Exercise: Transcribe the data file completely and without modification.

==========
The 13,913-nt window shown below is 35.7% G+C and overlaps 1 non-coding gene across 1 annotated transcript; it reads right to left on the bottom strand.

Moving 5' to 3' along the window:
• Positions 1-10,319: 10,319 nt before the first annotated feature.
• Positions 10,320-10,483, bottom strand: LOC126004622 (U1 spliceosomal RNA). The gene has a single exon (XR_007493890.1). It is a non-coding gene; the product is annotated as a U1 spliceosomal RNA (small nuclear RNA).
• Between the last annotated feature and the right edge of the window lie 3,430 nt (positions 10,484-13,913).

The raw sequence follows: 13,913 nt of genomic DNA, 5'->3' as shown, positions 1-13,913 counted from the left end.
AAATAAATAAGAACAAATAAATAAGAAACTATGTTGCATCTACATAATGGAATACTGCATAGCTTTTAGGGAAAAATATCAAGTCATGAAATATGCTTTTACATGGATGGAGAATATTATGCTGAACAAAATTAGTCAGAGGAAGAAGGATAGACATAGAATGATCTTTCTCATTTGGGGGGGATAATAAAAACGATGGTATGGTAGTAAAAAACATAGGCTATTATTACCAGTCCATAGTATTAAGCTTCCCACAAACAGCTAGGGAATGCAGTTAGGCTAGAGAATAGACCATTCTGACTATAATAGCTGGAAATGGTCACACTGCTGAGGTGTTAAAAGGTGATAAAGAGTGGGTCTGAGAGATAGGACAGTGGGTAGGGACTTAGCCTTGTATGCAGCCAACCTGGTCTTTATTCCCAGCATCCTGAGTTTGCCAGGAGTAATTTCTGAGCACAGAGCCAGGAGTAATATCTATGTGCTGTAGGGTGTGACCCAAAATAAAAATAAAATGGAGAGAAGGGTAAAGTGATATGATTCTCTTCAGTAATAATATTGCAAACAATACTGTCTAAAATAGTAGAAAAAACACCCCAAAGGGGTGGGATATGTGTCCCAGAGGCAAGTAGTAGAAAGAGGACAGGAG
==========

The 13,913-nt window shown below is 35.7% G+C and overlaps 1 non-coding gene across 1 annotated transcript; it reads right to left on the bottom strand.

Moving 5' to 3' along the window:
• Positions 1-10,319: 10,319 nt before the first annotated feature.
• Positions 10,320-10,483, bottom strand: LOC126004622 (U1 spliceosomal RNA). The gene has a single exon (XR_007493890.1). It is a non-coding gene; the product is annotated as a U1 spliceosomal RNA (small nuclear RNA).
• Between the last annotated feature and the right edge of the window lie 3,430 nt (positions 10,484-13,913).

The raw sequence follows: 13,913 nt of genomic DNA, 5'->3' as shown, positions 1-13,913 counted from the left end.
AAATAAATAAGAACAAATAAATAAGAAACTATGTTGCATCTACATAATGGAATACTGCATAGCTTTTAGGGAAAAATATCAAGTCATGAAATATGCTTTTACATGGATGGAGAATATTATGCTGAACAAAATTAGTCAGAGGAAGAAGGATAGACATAGAATGATCTTTCTCATTTGGGGGGGATAATAAAAACGATGGTATGGTAGTAAAAAACATAGGCTATTATTACCAGTCCATAGTATTAAGCTTCCCACAAACAGCTAGGGAATGCAGTTAGGCTAGAGAATAGACCATTCTGACTATAATAGCTGGAAATGGTCACACTGCTGAGGTGTTAAAAGGTGATAAAGAGTGGGTCTGAGAGATAGGACAGTGGGTAGGGACTTAGCCTTGTATGCAGCCAACCTGGTCTTTATTCCCAGCATCCTGAGTTTGCCAGGAGTAATTTCTGAGCACAGAGCCAGGAGTAATATCTATGTGCTGTAGGGTGTGACCCAAAATAAAAATAAAATGGAGAGAAGGGTAAAGTGATATGATTCTCTTCAGTAATAATATTGCAAACAATACTGTCTAAAATAGTAGAAAAAACACCCCAAAGGGGTGGGATATGTGTCCCAGAGGCAAGTAGTAGAAAGAGGACAGGAG